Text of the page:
hello from MichaelS

Chris Holt (Chris.Holt@newcastle.ac.uk)
Fri, 10 Jun 1994 16:41:27 +0100 (BST)

Michael Snoswell writes:

> The entire world will be stationary with a fixed light source. I know
> this is early days, but I'd like some thought put into being able to
> *see* gophers, agents etc shooting off at the user's behest. This is a
> client thing I know, but it would help I think.

This reminds me of what I think is the really crucial (and difficult)
aspect of designing a vrml: getting the level of abstraction right.
It's very easy to want to specify too much, to have an image in
your head (in your world) that you want others to see. This is
analogous to being able to specify italics and bold in html; you
can do it, but the preferred option is to have <em> and <strong>,
and let the user tailor these as they wish.

WRT the above, some people may want a 2D world and others may want
3D; some may want a fixed light source, and others may want it to
move. Within the space, some may want a floor/ground, and others
may not want to be constrained in that way. When you create processes,
some may want to see them and others may not (some will want the
feedback and reassurance that they're actually going, while others
would live in a world with so many of these things that they would
just clutter things up).

I get very worried when I see descriptions in terms of particular
polygon shapes; suppose I want mail messages to be spherical,
newsgroups to be 2D pages, webpointers to be arrows, and programs
to be rectangular prisms; while other people would prefer different
conventions, just as people like different fonts. The thing to do,
I think, is to try to characterize the kinds of processes/objects
people will be manipulating, and just transmit their names in the
vrml; if the client doesn't have any shape for a given name, they
can of course request one from the location the shape resides in,
and use that as the default until/unless the user decides to
change it. [Laziness will ensure a high degree of compatibility
in overall layouts, I'm sure.]

> ... The VRML could contain hints as to how the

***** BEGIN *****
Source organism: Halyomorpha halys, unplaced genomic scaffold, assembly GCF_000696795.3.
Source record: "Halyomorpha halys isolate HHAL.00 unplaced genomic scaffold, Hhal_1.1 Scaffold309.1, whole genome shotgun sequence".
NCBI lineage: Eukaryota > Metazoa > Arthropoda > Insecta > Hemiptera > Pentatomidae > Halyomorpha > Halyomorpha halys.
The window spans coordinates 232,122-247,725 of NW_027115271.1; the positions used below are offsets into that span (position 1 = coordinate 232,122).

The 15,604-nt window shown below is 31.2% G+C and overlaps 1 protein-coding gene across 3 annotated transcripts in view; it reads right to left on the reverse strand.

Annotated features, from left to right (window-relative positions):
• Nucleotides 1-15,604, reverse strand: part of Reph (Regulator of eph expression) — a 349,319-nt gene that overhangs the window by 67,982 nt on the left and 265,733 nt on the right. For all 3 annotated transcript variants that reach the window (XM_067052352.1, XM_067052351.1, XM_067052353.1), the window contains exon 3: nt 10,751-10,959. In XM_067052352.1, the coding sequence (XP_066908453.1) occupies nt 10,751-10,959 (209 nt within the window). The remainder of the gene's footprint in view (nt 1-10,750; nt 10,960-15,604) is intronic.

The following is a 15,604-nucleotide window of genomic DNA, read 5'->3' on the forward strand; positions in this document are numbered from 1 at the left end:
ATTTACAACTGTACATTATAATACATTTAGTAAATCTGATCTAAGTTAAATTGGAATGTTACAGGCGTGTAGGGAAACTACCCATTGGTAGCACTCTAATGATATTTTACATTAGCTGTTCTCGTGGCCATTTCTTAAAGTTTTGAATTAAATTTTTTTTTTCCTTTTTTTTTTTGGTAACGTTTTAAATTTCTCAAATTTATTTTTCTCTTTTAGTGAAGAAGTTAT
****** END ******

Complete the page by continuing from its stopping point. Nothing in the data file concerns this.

> client should present the link to the user (as a stair, path,
> highlighted text etc). This way all users would see the same physical
> scene, but if different users see different types of connections
> between scenes, does that really matter?

Does it matter if they see different physical scenes, as long as
the connections have the same structure?

> If the link were represented
> depending on vague parameters within the scene (like a book on a
> bookshelf may have a link that is a hole in the ground that you jump
> into, but a fence with a link in it would be a gate), automatically by
> the client, then a change in the scene would (possibly) change the
> link, alerting users to modifications of a VRML document.

Things I think it's important to be able to put into a link is
how much stuff there is at the far end, and how far away it is
(in terms of time to get there and back, and bandwidth). it
continually happens with html that as soon as you realize it's
going to take ages to get a document, you kill off the request;
it would be better if you could tell ahead of time (which is
why some directories have a practice of putting the number of
bytes beside entries).

> Also, the examination and navigation of a 3D scene is non-trivial and
> takes considerably more time than examination of a text document.
> A 3D scene can contain much more data but just how much data is in one
> HTML document at the moment? If one were to enter a scene with
> hundreds of links, then the design of the scene becomes crucial to
> allow easy and efficient access to the data and links so that users do
> not waste their time or miss important features/links.

This is important. When you go into a room/space, you might see
a bookshelf, but not necessarily the individual books. You get
closer and can see the titles. Then you open a book and jump into
it, seeing its contents a la The Never-Ending Story. This has to
appear smooth and reasonable; so requests for details have to be
sent during navigation, and the appearance of details should
avoid the sudden jumps you get with gifs in mosaic. A tricky
problem (that I don't know how to solve).

Chris.Holt@newcastle.ac.uk ftp://tuda.ncl.ac.uk/pub/local/ncmh1/nameplate.html
I had rather be a dog and bay the moon, / Than such a cybernaut.